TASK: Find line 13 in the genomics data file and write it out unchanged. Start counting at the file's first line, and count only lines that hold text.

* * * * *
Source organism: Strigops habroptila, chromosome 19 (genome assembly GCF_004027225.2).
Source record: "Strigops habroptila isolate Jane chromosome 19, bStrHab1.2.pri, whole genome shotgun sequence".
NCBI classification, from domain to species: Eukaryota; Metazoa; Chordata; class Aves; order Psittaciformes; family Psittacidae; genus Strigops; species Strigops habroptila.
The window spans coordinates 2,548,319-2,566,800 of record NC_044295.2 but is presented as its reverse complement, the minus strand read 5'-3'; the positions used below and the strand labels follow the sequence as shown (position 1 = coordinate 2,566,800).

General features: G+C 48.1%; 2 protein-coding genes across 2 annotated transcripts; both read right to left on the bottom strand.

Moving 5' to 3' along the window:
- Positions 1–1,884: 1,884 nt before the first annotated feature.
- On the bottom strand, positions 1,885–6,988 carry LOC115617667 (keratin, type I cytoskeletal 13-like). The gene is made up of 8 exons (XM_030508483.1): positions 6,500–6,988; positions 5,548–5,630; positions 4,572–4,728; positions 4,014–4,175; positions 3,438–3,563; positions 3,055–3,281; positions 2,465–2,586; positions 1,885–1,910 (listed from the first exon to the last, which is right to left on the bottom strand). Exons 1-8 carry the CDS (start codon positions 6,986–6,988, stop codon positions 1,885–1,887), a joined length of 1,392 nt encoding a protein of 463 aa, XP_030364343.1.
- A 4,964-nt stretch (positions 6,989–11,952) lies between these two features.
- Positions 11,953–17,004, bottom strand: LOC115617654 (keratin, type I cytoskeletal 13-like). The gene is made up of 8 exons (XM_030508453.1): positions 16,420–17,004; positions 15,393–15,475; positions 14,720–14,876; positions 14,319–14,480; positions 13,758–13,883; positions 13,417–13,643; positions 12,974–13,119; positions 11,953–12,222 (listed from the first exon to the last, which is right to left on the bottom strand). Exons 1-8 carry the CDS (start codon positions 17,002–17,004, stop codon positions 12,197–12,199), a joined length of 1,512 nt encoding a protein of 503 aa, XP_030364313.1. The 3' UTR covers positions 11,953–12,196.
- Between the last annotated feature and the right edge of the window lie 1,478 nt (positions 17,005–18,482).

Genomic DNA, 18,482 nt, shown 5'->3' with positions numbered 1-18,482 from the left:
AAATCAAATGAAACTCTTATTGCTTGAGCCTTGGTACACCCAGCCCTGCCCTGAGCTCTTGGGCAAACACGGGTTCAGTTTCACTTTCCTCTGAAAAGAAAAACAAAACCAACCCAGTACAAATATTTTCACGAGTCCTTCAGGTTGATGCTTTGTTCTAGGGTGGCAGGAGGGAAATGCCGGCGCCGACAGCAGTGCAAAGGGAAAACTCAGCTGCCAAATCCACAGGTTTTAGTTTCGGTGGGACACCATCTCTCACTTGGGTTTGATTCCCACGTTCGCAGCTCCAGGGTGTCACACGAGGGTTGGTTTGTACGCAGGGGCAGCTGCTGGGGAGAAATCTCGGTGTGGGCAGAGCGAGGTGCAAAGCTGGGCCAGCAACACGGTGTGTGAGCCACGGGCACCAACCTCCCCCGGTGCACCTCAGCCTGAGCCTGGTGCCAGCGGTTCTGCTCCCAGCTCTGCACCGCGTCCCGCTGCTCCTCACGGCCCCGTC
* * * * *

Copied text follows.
AAATCAAATGAAACTCTTATTGCTTGAGCCTTGGTACACCCAGCCCTGCCCTGAGCTCTTGGGCAAACACGGGTTCAGTTTCACTTTCCTCTGAAAAGAAAAACAAAACCAACCCAGTACAAATATTTTCACGAGTCCTTCAGGTTGATGCTTTGTTCTAGGGTGGCAGGAGGGAAATGCCGGCGCCGACAGCAGTGCAAAGGGAAAACTCAGCTGCCAAATCCACAGGTTTTAGTTTCGGTGGGACACCATCTCTCACTTGGGTTTGATTCCCACGTTCGCAGCTCCAGGGTGTCACACGAGGGTTGGTTTGTACGCAGGGGCAGCTGCTGGGGAGAAATCTCGGTGTGGGCAGAGCGAGGTGCAAAGCTGGGCCAGCAACACGGTGTGTGAGCCACGGGCACCAACCTCCCCCGGTGCACCTCAGCCTGAGCCTGGTGCCAGCGGTTCTGCTCCCAGCTCTGCACCGCGTCCCGCTGCTCCTCACGGCCCCGTC